By Kim Yoo-chul
Samsung Electronics has been trading barbs with Apple over intellectual property on mobile Internet devices.
The industry foe it really wants to beat, however, is Research in Motion, the Canadian maker of the iconic BlackBerry, according to company sources.
As the global market for smartphones and tablets has shaped up into a duopoly between Samsung and Apple, the Korean technology giant is now looking to leverage its strength into the market for corporate users where the ups and downs are less dramatic but the margins are just as high.
Samsung has been widening its lead over Apple as the world's largest provider of smartphones, thanks to a vast lineup of handsets compared to Apple's sole iPhone.
While Apple's iPad is the king of tablets, Samsung's Galaxy Tabs represent the industry's sole meaningful challenge.
''We are comfortable about our lead in the consumer smartphone segment, although cheaper products from Chinese makers Huawei and ZTE might present a challenge down the road. I think the next growth area for Samsung is the market for smartphones and services tailored to government and business customers,'' a senior Samsung executive said.
Samsung Ventures, the group's venture capital arm, has invested in Fixmo, a provider of security programs for mobile devices, with the intention of developing services for corporate users, the executive said.
''Security, communication encryption and application management have become critical in the market for corporate smartphones, so Fixmo is a good fit for us. This enables us to provide stable systems to enterprise and government customers in areas where employees are handling sensitive data and accessing private networks. We have been focused in the past years on competing with Apple. Now we want to beat BlackBerry.''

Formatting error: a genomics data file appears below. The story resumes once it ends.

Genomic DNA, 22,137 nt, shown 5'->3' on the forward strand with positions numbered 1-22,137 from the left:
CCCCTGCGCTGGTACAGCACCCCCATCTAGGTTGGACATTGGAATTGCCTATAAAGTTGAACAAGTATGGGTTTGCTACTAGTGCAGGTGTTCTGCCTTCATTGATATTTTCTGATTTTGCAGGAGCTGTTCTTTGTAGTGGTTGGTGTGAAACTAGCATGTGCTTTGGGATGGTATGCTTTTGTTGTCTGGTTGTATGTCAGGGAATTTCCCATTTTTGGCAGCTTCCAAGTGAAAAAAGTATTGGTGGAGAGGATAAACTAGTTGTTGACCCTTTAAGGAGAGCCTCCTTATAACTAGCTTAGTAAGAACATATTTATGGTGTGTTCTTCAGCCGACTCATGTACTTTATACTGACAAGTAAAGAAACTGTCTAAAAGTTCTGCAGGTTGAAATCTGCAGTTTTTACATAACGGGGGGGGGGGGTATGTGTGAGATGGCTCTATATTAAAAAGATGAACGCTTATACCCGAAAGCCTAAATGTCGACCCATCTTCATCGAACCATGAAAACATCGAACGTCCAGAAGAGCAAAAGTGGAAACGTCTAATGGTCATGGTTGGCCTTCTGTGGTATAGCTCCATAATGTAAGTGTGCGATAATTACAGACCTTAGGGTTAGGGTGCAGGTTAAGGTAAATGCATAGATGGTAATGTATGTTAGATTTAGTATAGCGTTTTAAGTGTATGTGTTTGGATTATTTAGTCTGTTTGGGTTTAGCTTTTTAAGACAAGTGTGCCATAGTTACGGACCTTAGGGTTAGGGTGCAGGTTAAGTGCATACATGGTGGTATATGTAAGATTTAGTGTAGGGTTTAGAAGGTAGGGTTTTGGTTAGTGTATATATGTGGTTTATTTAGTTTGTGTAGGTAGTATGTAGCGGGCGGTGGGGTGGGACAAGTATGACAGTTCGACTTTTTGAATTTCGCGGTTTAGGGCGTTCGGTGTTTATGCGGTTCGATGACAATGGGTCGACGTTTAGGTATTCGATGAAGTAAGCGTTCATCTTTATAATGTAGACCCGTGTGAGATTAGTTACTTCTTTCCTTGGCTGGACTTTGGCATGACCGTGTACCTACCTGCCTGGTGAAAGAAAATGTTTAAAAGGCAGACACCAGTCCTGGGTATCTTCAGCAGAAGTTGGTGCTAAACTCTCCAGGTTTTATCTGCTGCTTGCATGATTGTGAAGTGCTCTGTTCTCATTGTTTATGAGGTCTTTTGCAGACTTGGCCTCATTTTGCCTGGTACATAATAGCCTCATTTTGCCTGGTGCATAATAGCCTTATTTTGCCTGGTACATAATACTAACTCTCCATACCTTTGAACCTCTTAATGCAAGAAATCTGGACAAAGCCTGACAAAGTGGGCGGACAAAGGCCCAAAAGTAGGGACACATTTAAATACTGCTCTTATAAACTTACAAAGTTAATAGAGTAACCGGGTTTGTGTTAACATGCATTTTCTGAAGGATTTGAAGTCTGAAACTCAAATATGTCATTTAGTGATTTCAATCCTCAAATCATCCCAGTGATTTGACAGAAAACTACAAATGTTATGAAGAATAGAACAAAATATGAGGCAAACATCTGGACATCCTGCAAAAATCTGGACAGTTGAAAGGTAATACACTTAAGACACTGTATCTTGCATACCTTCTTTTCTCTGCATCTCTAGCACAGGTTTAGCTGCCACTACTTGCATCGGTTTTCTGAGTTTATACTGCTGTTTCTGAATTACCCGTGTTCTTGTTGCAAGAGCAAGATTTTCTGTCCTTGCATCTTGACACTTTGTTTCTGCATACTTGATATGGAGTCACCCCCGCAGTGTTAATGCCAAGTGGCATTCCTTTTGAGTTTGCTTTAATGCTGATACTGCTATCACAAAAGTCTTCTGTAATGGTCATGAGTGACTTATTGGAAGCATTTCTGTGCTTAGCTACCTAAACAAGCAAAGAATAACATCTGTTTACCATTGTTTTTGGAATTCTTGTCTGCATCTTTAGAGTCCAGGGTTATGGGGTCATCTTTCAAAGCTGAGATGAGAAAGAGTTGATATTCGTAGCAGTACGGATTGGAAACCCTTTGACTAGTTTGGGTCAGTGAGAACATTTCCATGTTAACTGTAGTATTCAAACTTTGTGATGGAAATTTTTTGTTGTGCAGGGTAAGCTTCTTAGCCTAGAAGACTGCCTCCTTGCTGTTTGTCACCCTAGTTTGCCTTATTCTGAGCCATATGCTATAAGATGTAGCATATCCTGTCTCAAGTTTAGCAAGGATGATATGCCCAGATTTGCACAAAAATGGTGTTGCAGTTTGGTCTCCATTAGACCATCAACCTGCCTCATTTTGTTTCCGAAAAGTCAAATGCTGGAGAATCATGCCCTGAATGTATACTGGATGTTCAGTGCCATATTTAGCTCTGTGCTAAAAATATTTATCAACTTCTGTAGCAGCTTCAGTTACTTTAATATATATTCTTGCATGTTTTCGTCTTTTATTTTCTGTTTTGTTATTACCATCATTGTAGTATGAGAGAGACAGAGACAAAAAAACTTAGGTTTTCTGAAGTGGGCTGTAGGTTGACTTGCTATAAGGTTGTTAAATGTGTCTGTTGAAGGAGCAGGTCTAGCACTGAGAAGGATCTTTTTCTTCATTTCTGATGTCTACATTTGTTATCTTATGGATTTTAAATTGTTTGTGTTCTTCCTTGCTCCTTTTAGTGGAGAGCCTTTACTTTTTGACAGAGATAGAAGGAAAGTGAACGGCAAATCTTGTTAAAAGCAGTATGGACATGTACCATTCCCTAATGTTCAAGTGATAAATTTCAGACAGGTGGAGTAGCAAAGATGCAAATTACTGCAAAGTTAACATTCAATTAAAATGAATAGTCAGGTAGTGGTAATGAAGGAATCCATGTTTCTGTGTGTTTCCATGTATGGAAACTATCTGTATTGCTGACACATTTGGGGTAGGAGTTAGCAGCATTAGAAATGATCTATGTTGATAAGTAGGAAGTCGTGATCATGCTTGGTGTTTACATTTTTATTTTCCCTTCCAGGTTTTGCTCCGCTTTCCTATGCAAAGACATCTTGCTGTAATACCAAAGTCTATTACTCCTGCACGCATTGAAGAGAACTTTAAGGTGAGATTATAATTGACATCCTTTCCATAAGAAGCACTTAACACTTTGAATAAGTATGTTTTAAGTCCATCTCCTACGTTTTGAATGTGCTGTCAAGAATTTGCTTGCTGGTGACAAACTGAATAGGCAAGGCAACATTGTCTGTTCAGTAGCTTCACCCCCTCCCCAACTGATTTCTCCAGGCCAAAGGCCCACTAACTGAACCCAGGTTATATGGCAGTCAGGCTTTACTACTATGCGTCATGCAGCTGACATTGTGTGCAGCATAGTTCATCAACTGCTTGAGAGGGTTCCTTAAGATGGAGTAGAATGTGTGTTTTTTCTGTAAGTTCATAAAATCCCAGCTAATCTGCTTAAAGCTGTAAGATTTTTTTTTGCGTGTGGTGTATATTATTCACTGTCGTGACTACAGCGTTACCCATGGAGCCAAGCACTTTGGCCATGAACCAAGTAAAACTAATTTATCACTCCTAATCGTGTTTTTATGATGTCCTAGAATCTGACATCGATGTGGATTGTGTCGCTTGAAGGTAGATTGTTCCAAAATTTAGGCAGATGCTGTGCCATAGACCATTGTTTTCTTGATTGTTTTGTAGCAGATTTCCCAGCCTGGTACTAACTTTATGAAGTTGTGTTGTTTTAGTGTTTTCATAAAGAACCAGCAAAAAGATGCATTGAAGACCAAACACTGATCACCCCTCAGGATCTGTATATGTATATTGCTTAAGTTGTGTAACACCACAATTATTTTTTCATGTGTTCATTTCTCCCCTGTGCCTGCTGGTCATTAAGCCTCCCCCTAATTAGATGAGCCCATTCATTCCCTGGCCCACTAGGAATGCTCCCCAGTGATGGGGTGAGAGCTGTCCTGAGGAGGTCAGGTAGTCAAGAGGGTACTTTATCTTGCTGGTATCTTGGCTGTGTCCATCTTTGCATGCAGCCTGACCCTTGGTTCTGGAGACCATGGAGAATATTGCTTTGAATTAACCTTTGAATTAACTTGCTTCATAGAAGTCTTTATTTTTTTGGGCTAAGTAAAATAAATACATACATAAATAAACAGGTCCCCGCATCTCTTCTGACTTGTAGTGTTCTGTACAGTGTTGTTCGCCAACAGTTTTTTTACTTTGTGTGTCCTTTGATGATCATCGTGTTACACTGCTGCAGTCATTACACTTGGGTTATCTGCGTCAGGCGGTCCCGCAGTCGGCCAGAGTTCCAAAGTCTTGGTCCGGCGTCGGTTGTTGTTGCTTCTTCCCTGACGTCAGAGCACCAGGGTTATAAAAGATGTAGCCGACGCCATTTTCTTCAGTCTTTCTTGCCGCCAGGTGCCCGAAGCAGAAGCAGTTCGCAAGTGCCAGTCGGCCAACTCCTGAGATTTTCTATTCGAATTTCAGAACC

Samsung has launched a series of advertisements in North America that take aim at BlackBerry products.
They compare BlackBerrys to its Galaxy S III smartphone and Galaxy Note II ''phablet'' and stress the Samsung products are better in terms of business functions.
The commercials are built around the slogan ''The Next Big Thing for Business is Here,'' which seems a lazy extension of the ''The Next Big Thing is Here'' motto Samsung used when targeting Apple.
A spokesman, in explaining the company's commitment to government and corporate customers, seemed to inadvertently support Apple's point that its closed user environment is more suitable for business users than devices powered by Google's Android platform.
''Android is an open system that is vulnerable in terms of safety, so it's important that we invest more in security,'' the spokesman said.
In a related note, Samsung has reached an agreement with British chip designer ARM. Samsung will now produce in-house central processing units using ARM's ''ARMv8'' chip architecture.
The licensing agreement will help the Korean firm better compete with industry titans such as Intel and AMD.
Samsung spokesman Ken Noh declined to comment on the deal.
Samsung is the global leader in memory chips such as DRAMs and NAND flashes but is still weak in terms of logic chips.